As it turned out, there was indeed space for my carry-on suitcase above our seats, and I suspect even more space for it above the 2 empty seats directly in front of us AND above the 2 empty “exit row” seats that I saw several rows behind us when I went to use the lavatory. Cue the feeling of minor annoyance. Increase the annoyance to mid range when I was told, upon landing, that my luggage would not be brought up to me at the gate after all, but would go to regular baggage claim, thereby adding a good 20-30 minutes before I could get to my house. And then I got home, unpacked and discovered that my Christmas ornament, which was packed to be safe as carry-on, but not when it was undoubtedly thrown from place to place by Delta employees, was broken into a million little glass crumbs. ARGH!!!

Photo Mar 24, 3 19 54 PM
Part of my broken ornament. The rest was glass dust all over the bottom of my suitcase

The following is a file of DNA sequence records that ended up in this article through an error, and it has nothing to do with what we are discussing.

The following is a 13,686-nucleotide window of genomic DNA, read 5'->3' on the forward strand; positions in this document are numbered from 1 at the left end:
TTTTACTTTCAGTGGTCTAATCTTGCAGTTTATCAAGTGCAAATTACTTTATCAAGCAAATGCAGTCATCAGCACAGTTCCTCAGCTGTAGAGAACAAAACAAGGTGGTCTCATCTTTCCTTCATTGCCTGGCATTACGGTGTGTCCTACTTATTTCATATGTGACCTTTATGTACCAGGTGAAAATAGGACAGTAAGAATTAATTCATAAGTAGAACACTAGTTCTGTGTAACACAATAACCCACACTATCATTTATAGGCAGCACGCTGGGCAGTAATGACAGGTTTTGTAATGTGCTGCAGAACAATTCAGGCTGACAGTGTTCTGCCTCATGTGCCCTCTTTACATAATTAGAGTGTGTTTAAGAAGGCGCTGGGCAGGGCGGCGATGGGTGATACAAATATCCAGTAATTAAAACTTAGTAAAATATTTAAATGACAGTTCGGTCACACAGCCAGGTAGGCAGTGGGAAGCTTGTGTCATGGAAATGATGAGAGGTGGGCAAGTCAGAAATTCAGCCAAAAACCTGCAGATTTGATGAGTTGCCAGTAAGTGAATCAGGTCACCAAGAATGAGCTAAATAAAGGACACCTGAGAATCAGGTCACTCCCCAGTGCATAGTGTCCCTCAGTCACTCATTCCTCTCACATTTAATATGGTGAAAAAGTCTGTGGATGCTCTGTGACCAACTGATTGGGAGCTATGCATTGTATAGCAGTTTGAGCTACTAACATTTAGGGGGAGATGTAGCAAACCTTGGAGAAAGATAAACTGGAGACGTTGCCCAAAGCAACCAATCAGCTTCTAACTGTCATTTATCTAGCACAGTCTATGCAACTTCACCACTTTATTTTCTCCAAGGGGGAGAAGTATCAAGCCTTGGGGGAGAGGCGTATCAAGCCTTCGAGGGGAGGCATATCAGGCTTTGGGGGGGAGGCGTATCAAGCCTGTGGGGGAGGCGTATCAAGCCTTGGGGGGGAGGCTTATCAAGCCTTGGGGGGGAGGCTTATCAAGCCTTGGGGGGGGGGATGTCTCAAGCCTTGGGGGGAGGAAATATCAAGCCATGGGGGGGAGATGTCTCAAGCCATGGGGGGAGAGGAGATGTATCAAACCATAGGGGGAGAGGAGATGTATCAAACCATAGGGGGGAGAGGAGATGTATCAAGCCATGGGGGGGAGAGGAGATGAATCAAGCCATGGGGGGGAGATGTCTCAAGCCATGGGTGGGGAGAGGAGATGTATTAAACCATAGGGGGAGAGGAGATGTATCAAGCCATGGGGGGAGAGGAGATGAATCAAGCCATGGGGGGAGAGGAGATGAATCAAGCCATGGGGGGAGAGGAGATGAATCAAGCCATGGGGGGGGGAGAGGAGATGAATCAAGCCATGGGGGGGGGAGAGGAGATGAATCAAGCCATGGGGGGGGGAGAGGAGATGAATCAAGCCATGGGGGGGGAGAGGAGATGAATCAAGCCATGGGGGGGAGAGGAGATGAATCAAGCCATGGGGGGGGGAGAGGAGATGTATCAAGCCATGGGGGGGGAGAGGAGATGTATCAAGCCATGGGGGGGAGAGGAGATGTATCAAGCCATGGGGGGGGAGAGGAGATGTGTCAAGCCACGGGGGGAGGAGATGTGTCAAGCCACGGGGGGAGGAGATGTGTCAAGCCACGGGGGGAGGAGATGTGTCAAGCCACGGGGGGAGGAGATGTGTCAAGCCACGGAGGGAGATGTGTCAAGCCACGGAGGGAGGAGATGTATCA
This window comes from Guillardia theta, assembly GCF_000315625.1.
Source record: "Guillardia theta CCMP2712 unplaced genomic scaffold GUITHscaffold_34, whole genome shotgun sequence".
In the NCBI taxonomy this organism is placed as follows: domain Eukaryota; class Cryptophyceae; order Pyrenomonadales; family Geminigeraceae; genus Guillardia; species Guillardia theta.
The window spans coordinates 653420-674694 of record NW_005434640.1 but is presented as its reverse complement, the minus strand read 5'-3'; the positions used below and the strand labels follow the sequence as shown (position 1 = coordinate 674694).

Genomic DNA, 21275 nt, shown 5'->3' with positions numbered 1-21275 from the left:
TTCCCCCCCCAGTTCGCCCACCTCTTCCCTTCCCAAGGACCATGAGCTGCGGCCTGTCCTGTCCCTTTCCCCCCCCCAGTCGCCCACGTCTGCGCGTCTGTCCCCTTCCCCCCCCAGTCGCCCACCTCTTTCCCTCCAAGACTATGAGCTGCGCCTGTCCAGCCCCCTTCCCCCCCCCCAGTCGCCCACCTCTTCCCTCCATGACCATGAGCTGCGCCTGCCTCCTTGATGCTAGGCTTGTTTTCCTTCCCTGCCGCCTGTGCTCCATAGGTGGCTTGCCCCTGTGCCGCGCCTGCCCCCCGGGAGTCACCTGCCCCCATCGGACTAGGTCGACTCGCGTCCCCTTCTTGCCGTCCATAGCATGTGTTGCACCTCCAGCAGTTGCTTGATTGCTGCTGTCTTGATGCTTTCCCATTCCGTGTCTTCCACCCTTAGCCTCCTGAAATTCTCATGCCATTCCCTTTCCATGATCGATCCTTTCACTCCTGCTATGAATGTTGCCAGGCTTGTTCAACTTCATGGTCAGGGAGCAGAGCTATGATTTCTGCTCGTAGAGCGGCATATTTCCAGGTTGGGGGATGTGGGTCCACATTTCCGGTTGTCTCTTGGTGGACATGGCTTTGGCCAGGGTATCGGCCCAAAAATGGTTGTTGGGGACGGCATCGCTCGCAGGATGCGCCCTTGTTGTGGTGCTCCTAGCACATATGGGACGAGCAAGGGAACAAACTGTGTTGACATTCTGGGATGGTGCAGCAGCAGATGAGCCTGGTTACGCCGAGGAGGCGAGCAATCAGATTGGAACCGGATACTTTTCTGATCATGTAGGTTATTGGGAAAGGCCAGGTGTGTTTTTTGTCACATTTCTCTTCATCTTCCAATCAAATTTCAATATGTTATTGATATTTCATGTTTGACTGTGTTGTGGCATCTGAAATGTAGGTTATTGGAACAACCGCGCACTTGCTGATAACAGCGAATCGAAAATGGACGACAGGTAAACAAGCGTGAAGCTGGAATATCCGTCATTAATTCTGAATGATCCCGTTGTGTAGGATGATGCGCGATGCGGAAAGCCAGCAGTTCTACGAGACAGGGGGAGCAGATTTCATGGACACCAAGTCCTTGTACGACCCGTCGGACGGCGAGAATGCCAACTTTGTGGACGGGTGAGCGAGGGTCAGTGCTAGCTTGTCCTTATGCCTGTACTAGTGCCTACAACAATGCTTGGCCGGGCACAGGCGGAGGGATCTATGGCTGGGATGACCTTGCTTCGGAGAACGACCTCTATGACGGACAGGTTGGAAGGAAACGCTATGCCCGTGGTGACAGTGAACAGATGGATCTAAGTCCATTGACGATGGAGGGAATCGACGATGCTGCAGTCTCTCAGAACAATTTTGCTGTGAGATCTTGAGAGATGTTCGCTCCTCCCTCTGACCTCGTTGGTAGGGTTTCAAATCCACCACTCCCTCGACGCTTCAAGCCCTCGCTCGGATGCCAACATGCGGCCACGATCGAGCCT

Joe tweeted Delta, saying “Wife having to gate check bag on flight home = broken Xmas ornament. Vacuuming out luggage not how we wanted to spend today.” To their credit, they wrote back quickly and said we should call their customer service number. I had a couple of false starts because I didn’t realize I would need my SkyMiles and flight confirmation numbers in front of me (so I had to find those), plus I wasn’t sure if the contents of my baggage counted as “baggage” or not (NOTE TO NEWBIES: It does.) but I finally spoke to a sweet lady named Shay, who said I needed to fill out their online form. She did give me some helpful suggestions (ignore the “reference number” request, photo must be small or just say that you have a photo available upon request, etc.) and off I went to Delta.com to fill out my “Comment/Complaint” form. I got an auto reply the next day that said: